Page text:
Also at a time of extreme volatility in markets, directors may embrace ESG targets as something over which executives have more control, Miller said.

"When management is willing to put their compensation at risk over this, it's going to be a focus," he added.

Most meeting agendas were set weeks before the virus was widely acknowledged as a global problem. But, despite the world changing, several big investors say they are standing by their ESG focus, including the world's largest asset manager, BlackRock.

Britain's Aberdeen Standard Investments said it planned to vote against the board composition of larger UK companies with less than a third of female directors, up from a quarter last year, while in the US it would oppose those with less than a quarter.

"The coronavirus outbreak will, in principle, have no impact – either way – on the focus that we have on encouraging ESG targets in company executive remuneration plans," said Bill Hartnett, stewardship director at Aberdeen Standard Investments.

French asset manager AXA Investment Managers, meanwhile, said it was "cognisant" of the pandemic's corporate challenges. However it still plans to "target laggard companies, within certain markets, where no part of executive remuneration is linked to non-financial ESG criteria", said AXA corporate governance analyst Irfan Patel.

CEOs of S&P 500 companies on average received $14.5 million (Dh53.3m) in total compensation in 2018, according to the most recent data from the AFL-CIO union federation. Among the S&P 500, the average ratio of CEO-to-worker pay was 287 to 1.

In Britain, top bosses earn 117 times the annual pay of the average UK worker, according to think tank the High Pay Centre. High pay inequality makes poor workers vulnerable if they are laid off. Too many layoffs could interrupt consumer spending and put economies at risk.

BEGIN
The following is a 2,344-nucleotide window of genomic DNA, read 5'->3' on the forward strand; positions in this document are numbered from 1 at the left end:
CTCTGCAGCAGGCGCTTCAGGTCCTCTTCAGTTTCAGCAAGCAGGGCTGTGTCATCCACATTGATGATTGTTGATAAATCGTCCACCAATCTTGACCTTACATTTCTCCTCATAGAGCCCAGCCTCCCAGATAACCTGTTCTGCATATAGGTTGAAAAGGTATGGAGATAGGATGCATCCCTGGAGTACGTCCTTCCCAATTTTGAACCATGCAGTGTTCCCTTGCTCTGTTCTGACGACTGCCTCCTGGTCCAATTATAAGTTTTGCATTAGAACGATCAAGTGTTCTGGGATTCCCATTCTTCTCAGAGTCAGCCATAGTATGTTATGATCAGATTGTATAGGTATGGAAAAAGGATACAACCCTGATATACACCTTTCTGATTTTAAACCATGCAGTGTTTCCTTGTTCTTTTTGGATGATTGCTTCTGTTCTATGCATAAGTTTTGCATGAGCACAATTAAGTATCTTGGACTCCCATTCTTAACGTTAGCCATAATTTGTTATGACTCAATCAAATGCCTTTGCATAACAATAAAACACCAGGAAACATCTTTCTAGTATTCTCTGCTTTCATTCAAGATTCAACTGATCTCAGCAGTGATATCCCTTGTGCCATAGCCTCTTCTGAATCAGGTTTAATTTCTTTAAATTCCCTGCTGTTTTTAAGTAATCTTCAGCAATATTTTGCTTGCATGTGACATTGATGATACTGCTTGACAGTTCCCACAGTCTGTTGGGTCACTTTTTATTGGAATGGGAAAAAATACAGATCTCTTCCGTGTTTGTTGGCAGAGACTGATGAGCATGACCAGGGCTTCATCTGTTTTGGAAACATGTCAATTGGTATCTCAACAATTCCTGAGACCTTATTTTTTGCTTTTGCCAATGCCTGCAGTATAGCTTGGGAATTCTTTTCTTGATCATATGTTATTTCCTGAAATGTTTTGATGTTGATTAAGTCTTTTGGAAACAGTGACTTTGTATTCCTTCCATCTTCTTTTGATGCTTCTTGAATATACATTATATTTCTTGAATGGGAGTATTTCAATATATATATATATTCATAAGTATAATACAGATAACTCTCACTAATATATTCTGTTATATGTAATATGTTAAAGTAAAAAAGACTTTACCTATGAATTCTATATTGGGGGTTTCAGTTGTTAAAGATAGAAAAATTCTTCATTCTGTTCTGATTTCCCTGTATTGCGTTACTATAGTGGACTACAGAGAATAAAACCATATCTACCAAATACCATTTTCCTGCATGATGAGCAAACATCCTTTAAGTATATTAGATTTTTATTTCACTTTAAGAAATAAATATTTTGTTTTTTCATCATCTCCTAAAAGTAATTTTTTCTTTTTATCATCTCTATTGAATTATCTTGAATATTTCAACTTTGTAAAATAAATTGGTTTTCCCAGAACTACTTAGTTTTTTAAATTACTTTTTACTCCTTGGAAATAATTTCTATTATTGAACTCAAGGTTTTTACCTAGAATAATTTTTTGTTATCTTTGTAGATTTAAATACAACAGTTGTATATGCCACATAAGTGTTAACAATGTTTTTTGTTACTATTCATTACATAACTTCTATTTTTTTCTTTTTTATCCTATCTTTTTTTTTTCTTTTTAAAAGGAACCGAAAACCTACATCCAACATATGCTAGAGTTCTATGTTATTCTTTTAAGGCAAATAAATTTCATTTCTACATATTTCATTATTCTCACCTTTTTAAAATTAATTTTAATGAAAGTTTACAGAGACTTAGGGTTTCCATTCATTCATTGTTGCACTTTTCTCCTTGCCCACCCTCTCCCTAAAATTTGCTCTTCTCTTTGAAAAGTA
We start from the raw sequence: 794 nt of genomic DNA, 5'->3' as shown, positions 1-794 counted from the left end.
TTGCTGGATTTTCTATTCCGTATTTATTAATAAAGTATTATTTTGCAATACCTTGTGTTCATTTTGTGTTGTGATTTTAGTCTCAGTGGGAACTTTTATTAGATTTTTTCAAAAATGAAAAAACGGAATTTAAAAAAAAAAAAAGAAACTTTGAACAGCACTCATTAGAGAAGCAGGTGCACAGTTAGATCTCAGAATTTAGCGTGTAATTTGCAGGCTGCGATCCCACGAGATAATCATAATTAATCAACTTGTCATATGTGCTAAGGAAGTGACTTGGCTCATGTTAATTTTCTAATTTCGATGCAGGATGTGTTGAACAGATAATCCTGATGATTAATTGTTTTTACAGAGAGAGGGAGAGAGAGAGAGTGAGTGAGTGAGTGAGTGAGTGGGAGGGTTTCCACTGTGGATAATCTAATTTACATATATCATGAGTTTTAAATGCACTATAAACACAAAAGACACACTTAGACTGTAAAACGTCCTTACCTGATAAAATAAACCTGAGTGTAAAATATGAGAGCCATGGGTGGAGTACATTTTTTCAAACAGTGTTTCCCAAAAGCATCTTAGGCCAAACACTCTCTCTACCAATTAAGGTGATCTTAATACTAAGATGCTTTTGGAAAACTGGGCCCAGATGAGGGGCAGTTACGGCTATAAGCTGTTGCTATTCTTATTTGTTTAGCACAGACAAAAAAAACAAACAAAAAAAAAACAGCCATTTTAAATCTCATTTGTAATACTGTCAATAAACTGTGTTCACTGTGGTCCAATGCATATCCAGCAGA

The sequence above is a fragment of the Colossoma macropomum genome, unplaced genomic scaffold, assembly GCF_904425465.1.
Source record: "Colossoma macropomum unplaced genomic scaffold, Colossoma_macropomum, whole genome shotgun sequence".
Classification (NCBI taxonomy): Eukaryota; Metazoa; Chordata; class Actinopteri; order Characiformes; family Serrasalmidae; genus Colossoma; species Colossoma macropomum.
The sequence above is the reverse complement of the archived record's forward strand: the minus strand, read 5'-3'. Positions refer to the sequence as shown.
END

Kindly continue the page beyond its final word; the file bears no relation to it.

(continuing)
One of those in the crosshairs of investors this year is retailer TJX, which runs TJ Maxx discount stores in the US and TK Maxx in the UK. Its chief executive,  Ernie Herrman, was paid $18.8m in fiscal 2019. That was 1,596 times the median annual pay for all other employees, which includes seasonal and temporary employees.

TJX said on March 19 it would close all of its stores in the United States and Europe for two weeks in response to the pandemic, but would continue to pay workers in that period. A spokesman declined to comment on what could happen after that.

A shareholder resolution submitted for its annual meeting this year asks TJX to consider the pay grades and salary classifications of all employees when setting compensation targets, so that the chief executive's pay is "internally aligned" with worker pay.

TJX has argued the change is unnecessary.

Jonas Kron, senior vice president of resolution proponent Trillium Asset Management, said he hoped the measure would draw strong support this year.

"There has been a lot of focus on stakeholder capitalism and things like human capital management. This is a time when those words will be put to the test," he said.